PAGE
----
But How Can You Lose An Entire Colony?

So, four hundred and twenty-four years ago today, a resupply convoy arrived in North Carolina to find the colony it was supposed resupply, Roanoke Colony, had vanished. There weren’t any signs of a struggle, and the buildings had all been dismantled, seemingly in a slow and orderly fashion. Pretty much anything could have happened, since the last contact with the colony was three years earlier; other supply efforts had been stymied by the whole Anglo-Spanish War and Armada thing.

It’s a fascinating little snippet of Americana (or, rather, pre-post-British Colonial Americana), particularly as an unsolved mystery: one-hundred and eighteen people vanished, and the details will probably never be revealed. The only clues were the words “Croatoan” and “Cro” carved into some nearby trees, which didn’t reveal much. An investigation provided no end of theories, namely integration with native tribes, but nothing was conclusive. Later theories include starvation and cannibalism, that the dastardly Spanish sailed from Florida to the Carolinas and attacked (what with the war and all), or that the colonists attempted to sail back to England and all drowned due to shoddy shipbuilding. (I guess the latter would explain why their buildings were all dismantled, and why these barn-ships eventually sank.)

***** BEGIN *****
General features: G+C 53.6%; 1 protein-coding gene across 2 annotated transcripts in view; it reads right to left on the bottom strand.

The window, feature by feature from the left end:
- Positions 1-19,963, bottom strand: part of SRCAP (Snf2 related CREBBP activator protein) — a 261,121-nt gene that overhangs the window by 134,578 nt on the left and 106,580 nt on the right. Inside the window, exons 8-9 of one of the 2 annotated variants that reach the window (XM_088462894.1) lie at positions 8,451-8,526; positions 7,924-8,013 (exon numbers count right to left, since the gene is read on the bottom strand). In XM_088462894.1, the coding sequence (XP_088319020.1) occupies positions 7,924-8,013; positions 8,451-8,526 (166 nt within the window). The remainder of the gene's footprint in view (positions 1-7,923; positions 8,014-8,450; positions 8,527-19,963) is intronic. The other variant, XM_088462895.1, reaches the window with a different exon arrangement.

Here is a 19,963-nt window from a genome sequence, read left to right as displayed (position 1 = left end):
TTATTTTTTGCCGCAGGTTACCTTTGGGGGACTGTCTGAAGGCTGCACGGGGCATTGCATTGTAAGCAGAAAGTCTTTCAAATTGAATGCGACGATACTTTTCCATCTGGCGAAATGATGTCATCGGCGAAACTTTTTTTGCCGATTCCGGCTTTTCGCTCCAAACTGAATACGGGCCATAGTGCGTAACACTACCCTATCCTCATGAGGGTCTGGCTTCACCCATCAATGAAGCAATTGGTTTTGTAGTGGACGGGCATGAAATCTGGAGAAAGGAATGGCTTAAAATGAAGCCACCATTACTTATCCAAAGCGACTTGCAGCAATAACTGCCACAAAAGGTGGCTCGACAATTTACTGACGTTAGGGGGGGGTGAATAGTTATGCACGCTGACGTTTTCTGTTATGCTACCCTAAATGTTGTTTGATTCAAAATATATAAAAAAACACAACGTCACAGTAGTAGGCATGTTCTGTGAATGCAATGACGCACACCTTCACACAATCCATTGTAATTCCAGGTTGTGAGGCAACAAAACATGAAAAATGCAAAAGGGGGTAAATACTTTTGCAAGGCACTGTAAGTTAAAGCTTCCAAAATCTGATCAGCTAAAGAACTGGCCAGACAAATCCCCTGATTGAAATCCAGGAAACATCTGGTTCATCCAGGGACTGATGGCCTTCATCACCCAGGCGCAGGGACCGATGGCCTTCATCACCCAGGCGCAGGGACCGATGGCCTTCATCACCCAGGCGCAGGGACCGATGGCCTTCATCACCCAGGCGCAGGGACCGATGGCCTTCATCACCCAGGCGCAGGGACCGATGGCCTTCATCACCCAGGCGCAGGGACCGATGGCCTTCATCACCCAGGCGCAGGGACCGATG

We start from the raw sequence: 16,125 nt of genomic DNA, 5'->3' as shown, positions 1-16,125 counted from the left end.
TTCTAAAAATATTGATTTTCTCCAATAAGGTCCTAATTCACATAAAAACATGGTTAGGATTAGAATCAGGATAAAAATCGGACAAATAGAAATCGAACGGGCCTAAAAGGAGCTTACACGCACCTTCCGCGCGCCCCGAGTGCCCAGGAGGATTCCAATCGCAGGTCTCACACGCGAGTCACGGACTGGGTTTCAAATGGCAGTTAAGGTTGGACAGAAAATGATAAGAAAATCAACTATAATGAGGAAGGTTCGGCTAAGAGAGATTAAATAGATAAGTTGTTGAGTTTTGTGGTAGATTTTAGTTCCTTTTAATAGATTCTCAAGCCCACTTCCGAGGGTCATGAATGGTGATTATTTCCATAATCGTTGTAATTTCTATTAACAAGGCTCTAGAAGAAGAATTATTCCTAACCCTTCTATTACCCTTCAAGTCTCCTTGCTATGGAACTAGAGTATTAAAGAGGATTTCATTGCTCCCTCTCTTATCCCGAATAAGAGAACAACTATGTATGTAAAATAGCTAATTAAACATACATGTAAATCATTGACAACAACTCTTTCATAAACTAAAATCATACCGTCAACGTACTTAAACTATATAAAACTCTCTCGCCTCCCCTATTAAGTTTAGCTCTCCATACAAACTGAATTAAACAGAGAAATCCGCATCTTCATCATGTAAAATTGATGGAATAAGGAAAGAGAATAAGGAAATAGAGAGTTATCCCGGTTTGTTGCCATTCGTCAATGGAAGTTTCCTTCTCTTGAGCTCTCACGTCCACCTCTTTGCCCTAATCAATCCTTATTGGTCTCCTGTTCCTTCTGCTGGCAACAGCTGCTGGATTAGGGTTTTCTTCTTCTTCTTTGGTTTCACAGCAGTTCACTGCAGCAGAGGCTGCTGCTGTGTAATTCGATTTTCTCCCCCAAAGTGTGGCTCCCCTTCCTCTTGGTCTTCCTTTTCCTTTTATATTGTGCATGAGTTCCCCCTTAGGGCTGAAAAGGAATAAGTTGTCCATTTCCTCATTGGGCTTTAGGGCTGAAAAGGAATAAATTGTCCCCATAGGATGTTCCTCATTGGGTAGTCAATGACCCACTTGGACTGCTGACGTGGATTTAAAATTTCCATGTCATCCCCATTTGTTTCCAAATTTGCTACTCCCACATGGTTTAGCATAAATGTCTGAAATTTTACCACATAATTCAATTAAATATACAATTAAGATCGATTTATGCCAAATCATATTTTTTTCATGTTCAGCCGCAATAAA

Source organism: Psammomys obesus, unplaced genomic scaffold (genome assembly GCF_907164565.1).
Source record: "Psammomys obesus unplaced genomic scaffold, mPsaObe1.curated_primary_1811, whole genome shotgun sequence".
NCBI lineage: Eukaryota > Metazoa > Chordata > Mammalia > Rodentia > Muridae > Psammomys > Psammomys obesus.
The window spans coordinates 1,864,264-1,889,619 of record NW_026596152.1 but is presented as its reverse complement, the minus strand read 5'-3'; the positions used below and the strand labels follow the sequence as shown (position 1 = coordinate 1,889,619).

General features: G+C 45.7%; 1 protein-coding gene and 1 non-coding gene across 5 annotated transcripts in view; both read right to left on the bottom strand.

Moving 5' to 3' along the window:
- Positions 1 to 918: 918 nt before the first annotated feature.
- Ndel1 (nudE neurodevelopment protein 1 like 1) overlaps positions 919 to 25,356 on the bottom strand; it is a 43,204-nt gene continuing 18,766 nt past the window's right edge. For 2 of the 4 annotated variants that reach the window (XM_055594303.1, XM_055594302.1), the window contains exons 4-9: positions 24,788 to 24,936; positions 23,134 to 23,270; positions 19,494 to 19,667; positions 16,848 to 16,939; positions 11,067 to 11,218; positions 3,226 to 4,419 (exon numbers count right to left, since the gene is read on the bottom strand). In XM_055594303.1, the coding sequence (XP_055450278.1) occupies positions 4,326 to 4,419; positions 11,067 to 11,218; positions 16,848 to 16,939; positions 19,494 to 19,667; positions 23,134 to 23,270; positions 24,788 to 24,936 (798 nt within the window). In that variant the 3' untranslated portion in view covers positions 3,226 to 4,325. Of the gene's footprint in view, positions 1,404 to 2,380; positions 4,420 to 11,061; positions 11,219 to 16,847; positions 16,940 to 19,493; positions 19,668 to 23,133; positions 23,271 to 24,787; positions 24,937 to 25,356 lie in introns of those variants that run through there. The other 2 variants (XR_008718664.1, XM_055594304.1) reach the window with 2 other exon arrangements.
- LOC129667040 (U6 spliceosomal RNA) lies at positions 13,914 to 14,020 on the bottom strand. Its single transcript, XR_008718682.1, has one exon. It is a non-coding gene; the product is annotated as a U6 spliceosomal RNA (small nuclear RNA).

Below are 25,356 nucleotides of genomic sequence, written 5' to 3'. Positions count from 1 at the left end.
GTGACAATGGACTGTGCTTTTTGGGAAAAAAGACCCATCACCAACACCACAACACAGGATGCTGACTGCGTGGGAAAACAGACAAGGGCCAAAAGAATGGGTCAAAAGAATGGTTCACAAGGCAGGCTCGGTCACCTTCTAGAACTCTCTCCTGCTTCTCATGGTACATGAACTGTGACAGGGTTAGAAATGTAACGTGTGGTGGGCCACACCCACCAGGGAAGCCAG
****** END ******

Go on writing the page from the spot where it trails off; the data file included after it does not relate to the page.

It’s also had a slight impact on gaming (as, y’know, that’s what the blog is focused on). White Wolf rolled the disappearance into the World of Darkness, and had it connect to the Croatan tribe (Croatan, Croatoan, get it?) This conveniently avoided answering the mystery, since the Croatan all died in the fight against the Wyrm, with Roanoke implicitly where their Pyrrhic end battle was fought. More recently, Paizo used Roanoke as the inspiration for its Varnhold Vanishing module, third in the Kingmaker adventure path, and reading through that reminded me that today was the 424th anniversary of the Roanoke Disappearances.

Leave a Reply

Fill in your details below or click an icon to log in:

WordPress.com Logo

You are commenting using your WordPress.com account. Log Out / Change )

Twitter picture

You are commenting using your Twitter account. Log Out / Change )

Facebook photo

You are commenting using your Facebook account. Log Out / Change )

Google+ photo

You are commenting using your Google+ account. Log Out / Change )

Connecting to %s